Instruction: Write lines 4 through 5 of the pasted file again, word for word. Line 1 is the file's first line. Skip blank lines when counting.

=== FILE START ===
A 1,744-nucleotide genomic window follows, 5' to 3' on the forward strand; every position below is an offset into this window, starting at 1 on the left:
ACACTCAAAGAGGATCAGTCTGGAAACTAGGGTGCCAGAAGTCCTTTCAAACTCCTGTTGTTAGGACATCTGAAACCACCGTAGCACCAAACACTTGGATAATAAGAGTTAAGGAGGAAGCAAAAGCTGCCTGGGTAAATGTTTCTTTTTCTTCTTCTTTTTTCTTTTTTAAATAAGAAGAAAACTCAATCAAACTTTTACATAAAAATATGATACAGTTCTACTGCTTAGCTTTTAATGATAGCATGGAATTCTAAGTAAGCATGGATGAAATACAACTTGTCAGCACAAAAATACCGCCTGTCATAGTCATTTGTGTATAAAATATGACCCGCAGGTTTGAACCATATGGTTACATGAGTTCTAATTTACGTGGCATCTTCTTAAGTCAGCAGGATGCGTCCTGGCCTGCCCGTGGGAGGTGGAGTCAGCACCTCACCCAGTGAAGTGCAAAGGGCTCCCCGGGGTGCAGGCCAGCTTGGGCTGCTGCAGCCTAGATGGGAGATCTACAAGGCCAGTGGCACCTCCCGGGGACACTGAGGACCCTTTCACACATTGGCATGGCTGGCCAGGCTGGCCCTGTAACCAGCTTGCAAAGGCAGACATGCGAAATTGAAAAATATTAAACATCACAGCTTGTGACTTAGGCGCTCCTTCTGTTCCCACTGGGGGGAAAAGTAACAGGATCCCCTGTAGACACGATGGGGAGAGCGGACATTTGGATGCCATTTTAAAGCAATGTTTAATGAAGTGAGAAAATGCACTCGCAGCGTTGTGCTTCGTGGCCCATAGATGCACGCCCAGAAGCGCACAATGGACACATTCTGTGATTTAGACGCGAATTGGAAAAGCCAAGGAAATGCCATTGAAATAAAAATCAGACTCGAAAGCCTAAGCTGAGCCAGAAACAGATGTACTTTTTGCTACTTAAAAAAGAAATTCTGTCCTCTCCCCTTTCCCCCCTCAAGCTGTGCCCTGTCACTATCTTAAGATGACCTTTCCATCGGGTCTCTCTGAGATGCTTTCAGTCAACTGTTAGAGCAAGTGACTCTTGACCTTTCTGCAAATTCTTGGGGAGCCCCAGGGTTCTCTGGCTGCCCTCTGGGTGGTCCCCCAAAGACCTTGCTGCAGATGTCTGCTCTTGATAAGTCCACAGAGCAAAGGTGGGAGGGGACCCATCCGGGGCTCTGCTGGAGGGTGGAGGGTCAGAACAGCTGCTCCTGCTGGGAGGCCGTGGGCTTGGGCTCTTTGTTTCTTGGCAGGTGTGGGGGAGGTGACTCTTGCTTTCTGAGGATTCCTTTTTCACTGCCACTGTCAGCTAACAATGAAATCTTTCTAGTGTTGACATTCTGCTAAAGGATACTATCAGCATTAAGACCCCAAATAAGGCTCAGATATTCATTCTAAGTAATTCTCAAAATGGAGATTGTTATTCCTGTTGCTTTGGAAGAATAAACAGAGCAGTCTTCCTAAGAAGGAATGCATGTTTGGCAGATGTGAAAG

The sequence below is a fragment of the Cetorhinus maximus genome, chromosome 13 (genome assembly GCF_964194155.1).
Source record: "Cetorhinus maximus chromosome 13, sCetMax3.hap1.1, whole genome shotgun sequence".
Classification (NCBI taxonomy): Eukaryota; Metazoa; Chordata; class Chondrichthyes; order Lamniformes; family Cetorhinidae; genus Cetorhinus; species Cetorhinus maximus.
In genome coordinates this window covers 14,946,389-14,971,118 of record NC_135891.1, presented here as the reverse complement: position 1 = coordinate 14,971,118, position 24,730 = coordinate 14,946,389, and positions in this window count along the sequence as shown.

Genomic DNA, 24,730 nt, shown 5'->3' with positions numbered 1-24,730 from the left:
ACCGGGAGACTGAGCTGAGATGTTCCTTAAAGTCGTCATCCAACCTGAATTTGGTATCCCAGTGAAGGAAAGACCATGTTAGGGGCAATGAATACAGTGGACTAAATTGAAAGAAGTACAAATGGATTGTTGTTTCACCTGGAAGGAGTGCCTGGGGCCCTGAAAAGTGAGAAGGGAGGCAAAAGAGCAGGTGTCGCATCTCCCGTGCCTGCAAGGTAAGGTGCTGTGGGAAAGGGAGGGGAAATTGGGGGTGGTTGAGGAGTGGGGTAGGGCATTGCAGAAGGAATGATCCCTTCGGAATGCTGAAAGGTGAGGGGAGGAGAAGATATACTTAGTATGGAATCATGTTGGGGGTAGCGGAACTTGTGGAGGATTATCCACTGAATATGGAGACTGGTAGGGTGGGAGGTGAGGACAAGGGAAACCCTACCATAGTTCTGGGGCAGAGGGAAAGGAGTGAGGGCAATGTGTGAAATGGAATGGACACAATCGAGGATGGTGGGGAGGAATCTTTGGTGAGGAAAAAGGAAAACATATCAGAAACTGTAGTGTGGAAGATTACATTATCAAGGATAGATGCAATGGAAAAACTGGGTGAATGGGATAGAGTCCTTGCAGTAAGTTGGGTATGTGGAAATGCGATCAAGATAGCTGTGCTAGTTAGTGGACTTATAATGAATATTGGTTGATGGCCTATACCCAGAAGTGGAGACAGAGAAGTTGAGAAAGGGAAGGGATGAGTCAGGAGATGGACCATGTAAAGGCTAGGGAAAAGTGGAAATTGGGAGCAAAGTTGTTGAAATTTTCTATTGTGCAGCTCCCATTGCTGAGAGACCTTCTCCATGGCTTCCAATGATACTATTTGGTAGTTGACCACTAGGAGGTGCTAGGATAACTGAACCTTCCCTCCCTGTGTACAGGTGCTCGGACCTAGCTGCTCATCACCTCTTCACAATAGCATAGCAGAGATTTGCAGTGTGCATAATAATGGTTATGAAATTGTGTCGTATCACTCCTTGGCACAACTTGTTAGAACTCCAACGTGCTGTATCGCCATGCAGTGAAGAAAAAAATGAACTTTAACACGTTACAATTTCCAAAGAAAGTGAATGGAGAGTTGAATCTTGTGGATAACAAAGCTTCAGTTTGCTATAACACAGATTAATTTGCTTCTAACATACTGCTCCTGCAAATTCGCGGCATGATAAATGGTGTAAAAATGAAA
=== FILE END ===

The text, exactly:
Source record: "Cetorhinus maximus chromosome 13, sCetMax3.hap1.1, whole genome shotgun sequence".
Classification (NCBI taxonomy): Eukaryota; Metazoa; Chordata; class Chondrichthyes; order Lamniformes; family Cetorhinidae; genus Cetorhinus; species Cetorhinus maximus.